SAN DIEGO — Cherokee Nation’s longtime Diabetes Prevention Coordinator Tonya Wapskineh is serving on the Sixth Annual Native American Health Care Conference panel in San Diego May 17-19.
Wapskineh, of Tahlequah, will share with other tribes the Cherokee Nation’s work to prevent diabetes. Last year, 79 Cherokee citizens referred to the program by doctors as having pre-diabetes either remained pre-diabetic or now have blood sugar levels in the normal range.
None in the program progressed to diabetes.
“I’m excited to be a panelist for a national conference focused on diabetes prevention,” Wapskineh said. “I want to let other American Indians know that their tribes can do prevention programs as well, and with a limited budget. The results that our participants have are amazing.”
Cherokee Nation’s Health Services department, which operates eight health centers and W.W. Hastings Hospital, treats more patients for diabetes, typically about 10,000, than any other disease.
Diabetes causes high blood sugar when the body doesn’t produce enough insulin. It is a major cause of kidney failure, heart disease and stroke.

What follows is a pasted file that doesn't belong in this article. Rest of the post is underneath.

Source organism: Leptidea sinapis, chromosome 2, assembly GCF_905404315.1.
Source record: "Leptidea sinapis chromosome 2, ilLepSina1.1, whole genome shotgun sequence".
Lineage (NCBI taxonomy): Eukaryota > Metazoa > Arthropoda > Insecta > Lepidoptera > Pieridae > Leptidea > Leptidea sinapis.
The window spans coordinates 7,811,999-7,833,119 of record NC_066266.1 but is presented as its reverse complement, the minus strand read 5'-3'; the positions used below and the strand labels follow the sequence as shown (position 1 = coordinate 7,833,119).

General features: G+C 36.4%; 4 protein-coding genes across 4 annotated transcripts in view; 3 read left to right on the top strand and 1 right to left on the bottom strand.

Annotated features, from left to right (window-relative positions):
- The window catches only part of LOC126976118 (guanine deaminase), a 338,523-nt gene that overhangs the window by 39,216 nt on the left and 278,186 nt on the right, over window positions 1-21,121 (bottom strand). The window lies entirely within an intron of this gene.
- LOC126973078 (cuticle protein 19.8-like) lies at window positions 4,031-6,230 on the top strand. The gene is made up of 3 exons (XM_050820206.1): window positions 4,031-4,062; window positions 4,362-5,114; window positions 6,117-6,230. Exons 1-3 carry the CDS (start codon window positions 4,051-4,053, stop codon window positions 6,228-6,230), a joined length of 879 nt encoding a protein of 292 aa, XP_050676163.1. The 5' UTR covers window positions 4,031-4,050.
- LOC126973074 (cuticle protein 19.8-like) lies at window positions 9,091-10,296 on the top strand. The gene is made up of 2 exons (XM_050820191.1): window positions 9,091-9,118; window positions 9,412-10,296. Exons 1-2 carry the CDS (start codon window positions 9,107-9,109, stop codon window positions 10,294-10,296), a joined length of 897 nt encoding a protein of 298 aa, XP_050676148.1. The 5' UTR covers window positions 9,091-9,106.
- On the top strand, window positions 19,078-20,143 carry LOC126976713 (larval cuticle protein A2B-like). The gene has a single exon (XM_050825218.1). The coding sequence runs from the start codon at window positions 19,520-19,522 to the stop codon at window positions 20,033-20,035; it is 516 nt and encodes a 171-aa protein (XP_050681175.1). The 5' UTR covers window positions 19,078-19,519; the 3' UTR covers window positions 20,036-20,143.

The tribe uses a $397,000 per year federal grant for prevention programs. They recruit patients prone for the disease and have the patients work with coaches to increase physical activity and promote healthy eating. Participants are monitored and weigh in weekly at classes held throughout the tribe’s 14-county jurisdiction.
Wapskineh has worked for the Cherokee Nation since 2005 and is a certified Zumba instructor, starting the first free classes for tribal citizens and employees four years ago. She has a bachelor of science from Oklahoma State University, Master of Public Health from the University of Oklahoma and is a Certified Health Education Specialist.
For more information about the Sixth Annual Native American Health Care Conference visit http://nativenationevents.org/ or to reach Wapskineh email firstname.lastname@example.org.